|1.||Staging Silence part 1|
|1.||Staging Silence part 2|
|1.||Staging Silence part 3|
|1.||Staging Silence part 4|
Added on Tuesday, February 23, 2021
British artist Robin Rimbaud (Scanner) traverses the experimental terrain between sound and space connecting a bewilderingly diverse array of genres. Since 1991 he has been intensely active in sonic art, producing concerts, installations and recordings, the albums Mass Observation (1994), Delivery (1997), and The Garden is Full of Metal (1998) hailed by critics as innovative and inspirational works of contemporary electronic music. Committed to working with cutting edge practitioners he has collaborated with Bryan Ferry, Wayne McGregor, Mike Kelley, Carsten Nicolai, Michael Nyman, Steve McQueen, Laurie Anderson and Hussein Chalayan, amongst many others. Rimbaud first met Belgian artist Hans Op de Beeck at Le Fresnoy Studio national des Arts Contemporains when they were both Visiting Professors in 2012. Op de Beeck lives and works in Brussels, Belgium and creates sculpture, installations, video, photography, animated films, drawing, painting, and writing. His various works show the viewer non-existent, but identifiable places, moments and characters that appear to have been taken from everyday life. The artists found an immediate creative connection, and a year after meeting Staging Silence (2) was completed. In 2019, they returned to the theme and created Staging Silence (3).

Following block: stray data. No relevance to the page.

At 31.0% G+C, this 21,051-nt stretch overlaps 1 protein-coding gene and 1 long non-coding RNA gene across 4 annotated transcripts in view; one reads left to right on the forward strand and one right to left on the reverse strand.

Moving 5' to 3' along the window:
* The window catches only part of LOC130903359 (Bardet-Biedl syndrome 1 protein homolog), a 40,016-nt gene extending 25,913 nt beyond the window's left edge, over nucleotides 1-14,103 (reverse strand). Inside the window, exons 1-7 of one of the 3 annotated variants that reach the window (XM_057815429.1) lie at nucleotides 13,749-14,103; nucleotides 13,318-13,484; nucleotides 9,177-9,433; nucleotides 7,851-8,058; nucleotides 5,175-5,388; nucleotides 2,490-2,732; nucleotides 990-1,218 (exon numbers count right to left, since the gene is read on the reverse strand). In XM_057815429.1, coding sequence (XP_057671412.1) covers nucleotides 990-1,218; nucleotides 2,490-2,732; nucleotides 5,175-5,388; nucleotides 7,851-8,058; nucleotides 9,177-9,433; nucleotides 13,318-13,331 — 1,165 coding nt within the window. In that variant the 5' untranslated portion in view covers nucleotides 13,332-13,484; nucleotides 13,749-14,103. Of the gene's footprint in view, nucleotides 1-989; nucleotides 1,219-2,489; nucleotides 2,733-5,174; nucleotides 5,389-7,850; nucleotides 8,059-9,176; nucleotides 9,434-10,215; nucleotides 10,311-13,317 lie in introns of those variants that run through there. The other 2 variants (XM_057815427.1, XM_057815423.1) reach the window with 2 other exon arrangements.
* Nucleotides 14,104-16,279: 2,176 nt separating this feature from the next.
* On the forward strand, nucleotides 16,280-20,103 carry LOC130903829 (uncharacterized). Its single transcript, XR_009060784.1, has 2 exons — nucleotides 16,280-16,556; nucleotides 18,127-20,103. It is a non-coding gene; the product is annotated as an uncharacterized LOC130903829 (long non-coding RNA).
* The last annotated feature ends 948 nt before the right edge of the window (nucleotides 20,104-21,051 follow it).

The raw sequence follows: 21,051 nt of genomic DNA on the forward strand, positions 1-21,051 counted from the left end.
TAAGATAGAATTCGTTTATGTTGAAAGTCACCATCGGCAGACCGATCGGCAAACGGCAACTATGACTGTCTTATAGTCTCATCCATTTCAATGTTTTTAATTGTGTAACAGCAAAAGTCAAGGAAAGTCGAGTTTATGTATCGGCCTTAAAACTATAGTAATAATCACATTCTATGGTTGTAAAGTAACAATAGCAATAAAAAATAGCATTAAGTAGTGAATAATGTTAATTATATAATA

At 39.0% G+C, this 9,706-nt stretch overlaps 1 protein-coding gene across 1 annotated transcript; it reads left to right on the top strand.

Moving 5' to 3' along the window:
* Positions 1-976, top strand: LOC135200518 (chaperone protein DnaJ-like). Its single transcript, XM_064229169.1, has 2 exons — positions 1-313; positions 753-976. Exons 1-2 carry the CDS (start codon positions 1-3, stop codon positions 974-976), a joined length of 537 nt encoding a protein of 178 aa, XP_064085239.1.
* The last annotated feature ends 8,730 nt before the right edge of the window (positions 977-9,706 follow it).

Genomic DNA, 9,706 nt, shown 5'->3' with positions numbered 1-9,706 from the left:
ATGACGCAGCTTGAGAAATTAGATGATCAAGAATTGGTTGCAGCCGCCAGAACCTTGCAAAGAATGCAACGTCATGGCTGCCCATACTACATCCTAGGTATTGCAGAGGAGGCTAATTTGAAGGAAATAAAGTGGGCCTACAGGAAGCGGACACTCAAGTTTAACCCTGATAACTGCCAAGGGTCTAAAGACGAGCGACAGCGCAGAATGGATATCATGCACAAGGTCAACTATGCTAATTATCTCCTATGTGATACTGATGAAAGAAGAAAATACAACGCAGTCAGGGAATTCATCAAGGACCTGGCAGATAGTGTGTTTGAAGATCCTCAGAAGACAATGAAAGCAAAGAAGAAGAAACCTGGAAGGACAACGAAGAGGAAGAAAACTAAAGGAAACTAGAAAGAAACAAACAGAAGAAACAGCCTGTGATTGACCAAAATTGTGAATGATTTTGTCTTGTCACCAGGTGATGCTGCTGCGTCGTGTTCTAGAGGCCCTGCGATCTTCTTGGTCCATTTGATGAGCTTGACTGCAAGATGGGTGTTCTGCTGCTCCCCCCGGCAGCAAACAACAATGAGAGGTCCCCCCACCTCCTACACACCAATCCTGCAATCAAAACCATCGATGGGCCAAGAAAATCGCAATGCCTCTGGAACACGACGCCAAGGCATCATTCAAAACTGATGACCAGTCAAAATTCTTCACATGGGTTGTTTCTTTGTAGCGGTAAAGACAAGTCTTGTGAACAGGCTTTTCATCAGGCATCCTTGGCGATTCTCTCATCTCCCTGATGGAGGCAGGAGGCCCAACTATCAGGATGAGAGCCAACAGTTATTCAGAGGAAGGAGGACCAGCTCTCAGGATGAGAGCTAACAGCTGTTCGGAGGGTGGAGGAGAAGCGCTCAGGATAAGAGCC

Each of the films is realised through the same principles, as two pairs of anonymous hands construct and deconstruct fictional interiors and landscapes on a mini film set of just three-square metres in size. The films take the viewer on a visual journey through depopulated, enigmatic and often melancholic, but nonetheless playful, small-scaled places, which are built up and taken down before the eye of the camera. Ranging from hyper-realistic fictional land and cityscapes to absurd, almost surreal, dreamscapes, the various locations are connected by the sense of mystery and melancholy that pervades them. And at every moment Rimbaud’s score is amplifying and illustrating these moments, from tragedy to nostalgia, witty to optimistic. Introspective and lyrical, Staging Silence offers us a world of mystery and intrigue, held together by nature and time. This is a very humane works experienced at a time when many of us feel disconnected from the world around us. The peculiar silence that permeates this hauntingly beautiful work is very much an illustration of our times, anticipating a future in the past. Staging Silence is an exquisite study in dreamlike abstract ambience, a kaleidoscope of sounds and tones that engage the head and the heart.